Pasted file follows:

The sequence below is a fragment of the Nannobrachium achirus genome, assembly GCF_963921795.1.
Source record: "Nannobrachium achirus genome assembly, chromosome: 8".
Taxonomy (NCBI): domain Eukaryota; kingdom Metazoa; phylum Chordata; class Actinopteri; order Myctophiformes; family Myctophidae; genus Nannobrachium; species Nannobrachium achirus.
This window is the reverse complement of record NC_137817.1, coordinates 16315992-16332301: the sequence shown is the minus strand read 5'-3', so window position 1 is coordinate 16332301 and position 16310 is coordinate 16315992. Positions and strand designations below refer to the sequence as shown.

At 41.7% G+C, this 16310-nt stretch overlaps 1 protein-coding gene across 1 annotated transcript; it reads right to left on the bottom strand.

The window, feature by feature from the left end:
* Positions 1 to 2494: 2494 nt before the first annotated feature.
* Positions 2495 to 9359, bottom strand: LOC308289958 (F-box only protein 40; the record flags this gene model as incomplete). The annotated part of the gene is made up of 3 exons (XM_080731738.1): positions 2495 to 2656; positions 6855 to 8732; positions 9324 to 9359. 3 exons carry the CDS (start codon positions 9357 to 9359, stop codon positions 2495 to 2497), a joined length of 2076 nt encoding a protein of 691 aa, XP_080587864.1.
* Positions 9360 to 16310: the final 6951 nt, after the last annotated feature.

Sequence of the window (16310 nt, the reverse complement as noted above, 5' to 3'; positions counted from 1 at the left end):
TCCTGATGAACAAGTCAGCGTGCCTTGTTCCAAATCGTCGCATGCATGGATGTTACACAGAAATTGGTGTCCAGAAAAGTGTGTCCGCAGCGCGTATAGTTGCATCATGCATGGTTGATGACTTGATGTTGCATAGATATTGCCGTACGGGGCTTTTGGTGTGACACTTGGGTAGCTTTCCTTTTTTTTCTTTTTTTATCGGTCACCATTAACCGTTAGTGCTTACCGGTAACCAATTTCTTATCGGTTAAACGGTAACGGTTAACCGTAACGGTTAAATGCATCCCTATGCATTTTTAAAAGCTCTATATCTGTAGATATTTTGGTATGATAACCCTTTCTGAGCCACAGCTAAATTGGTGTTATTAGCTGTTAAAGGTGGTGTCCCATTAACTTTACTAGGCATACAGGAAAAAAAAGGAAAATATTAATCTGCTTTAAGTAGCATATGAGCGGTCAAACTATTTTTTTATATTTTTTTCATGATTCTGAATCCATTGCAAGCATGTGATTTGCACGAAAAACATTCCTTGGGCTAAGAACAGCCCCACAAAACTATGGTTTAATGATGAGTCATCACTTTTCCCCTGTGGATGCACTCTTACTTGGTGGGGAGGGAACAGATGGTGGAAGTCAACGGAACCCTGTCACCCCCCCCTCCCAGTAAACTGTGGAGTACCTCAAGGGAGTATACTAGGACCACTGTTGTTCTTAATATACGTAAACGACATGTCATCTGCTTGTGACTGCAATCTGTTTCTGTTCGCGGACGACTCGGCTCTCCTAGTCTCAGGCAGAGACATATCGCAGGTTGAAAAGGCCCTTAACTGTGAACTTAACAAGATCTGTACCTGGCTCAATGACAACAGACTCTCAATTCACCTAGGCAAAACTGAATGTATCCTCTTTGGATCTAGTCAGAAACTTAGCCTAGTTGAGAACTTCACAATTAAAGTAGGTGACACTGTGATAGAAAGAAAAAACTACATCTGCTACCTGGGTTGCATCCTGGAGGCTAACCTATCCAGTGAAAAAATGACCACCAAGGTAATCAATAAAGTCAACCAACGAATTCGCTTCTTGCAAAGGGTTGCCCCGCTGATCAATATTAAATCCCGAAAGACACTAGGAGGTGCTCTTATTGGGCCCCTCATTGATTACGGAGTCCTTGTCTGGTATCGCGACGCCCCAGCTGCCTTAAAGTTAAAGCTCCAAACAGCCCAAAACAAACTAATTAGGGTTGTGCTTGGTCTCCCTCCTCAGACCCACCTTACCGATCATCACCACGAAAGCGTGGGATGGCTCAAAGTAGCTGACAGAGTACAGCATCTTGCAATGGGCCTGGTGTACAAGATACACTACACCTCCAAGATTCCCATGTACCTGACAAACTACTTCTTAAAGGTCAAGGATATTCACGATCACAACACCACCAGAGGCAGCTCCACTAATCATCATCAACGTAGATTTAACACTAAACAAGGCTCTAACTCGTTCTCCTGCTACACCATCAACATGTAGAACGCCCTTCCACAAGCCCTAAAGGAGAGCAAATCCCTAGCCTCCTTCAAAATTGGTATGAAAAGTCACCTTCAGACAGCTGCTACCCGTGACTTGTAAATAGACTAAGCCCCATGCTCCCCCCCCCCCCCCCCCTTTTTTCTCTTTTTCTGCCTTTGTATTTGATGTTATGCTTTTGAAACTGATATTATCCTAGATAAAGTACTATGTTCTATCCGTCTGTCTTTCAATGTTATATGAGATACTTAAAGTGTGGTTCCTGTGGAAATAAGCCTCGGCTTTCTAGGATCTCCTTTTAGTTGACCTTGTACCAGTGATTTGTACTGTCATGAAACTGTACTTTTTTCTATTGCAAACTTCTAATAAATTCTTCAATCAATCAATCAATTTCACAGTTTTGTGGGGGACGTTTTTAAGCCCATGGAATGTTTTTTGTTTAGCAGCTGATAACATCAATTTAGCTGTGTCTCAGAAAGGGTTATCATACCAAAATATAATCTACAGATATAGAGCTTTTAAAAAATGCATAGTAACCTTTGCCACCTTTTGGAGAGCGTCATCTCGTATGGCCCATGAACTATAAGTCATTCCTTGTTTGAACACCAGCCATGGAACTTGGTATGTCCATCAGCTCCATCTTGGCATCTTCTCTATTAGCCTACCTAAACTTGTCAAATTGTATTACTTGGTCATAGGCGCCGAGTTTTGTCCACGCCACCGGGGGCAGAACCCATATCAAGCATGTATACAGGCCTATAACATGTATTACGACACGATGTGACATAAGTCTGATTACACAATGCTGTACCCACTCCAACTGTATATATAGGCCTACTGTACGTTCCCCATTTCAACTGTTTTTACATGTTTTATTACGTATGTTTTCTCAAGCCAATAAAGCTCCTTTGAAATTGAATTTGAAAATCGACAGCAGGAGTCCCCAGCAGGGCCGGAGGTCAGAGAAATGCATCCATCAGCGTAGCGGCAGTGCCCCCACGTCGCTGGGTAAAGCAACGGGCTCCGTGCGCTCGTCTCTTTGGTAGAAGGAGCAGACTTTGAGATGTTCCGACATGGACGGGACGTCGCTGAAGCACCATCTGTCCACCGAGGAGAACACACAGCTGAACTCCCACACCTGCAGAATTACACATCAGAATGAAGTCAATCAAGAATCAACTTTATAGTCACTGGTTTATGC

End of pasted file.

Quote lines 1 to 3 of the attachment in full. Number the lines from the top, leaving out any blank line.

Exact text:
The sequence below is a fragment of the Nannobrachium achirus genome, assembly GCF_963921795.1.
Source record: "Nannobrachium achirus genome assembly, chromosome: 8".
Taxonomy (NCBI): domain Eukaryota; kingdom Metazoa; phylum Chordata; class Actinopteri; order Myctophiformes; family Myctophidae; genus Nannobrachium; species Nannobrachium achirus.